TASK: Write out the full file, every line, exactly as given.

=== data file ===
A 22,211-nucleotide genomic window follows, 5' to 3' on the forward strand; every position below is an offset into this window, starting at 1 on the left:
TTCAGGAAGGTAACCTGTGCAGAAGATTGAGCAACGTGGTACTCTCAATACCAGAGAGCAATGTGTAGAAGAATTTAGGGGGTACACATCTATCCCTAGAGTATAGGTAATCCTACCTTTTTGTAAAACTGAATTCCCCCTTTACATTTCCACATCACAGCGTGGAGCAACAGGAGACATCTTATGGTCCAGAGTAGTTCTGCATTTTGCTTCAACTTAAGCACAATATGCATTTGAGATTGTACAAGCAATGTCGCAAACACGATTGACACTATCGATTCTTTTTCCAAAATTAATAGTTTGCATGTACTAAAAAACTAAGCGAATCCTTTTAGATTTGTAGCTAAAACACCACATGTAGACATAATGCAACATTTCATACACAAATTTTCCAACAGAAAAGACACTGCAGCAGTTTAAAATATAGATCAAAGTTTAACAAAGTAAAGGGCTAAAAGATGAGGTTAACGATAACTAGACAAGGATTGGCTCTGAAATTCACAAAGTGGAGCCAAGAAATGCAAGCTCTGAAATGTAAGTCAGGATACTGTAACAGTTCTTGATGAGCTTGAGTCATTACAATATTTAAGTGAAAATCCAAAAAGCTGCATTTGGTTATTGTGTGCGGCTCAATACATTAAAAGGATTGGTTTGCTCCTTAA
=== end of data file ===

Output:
A 22,211-nucleotide genomic window follows, 5' to 3' on the forward strand; every position below is an offset into this window, starting at 1 on the left:
TTCAGGAAGGTAACCTGTGCAGAAGATTGAGCAACGTGGTACTCTCAATACCAGAGAGCAATGTGTAGAAGAATTTAGGGGGTACACATCTATCCCTAGAGTATAGGTAATCCTACCTTTTTGTAAAACTGAATTCCCCCTTTACATTTCCACATCACAGCGTGGAGCAACAGGAGACATCTTATGGTCCAGAGTAGTTCTGCATTTTGCTTCAACTTAAGCACAATATGCATTTGAGATTGTACAAGCAATGTCGCAAACACGATTGACACTATCGATTCTTTTTCCAAAATTAATAGTTTGCATGTACTAAAAAACTAAGCGAATCCTTTTAGATTTGTAGCTAAAACACCACATGTAGACATAATGCAACATTTCATACACAAATTTTCCAACAGAAAAGACACTGCAGCAGTTTAAAATATAGATCAAAGTTTAACAAAGTAAAGGGCTAAAAGATGAGGTTAACGATAACTAGACAAGGATTGGCTCTGAAATTCACAAAGTGGAGCCAAGAAATGCAAGCTCTGAAATGTAAGTCAGGATACTGTAACAGTTCTTGATGAGCTTGAGTCATTACAATATTTAAGTGAAAATCCAAAAAGCTGCATTTGGTTATTGTGTGCGGCTCAATACATTAAAAGGATTGGTTTGCTCCTTAA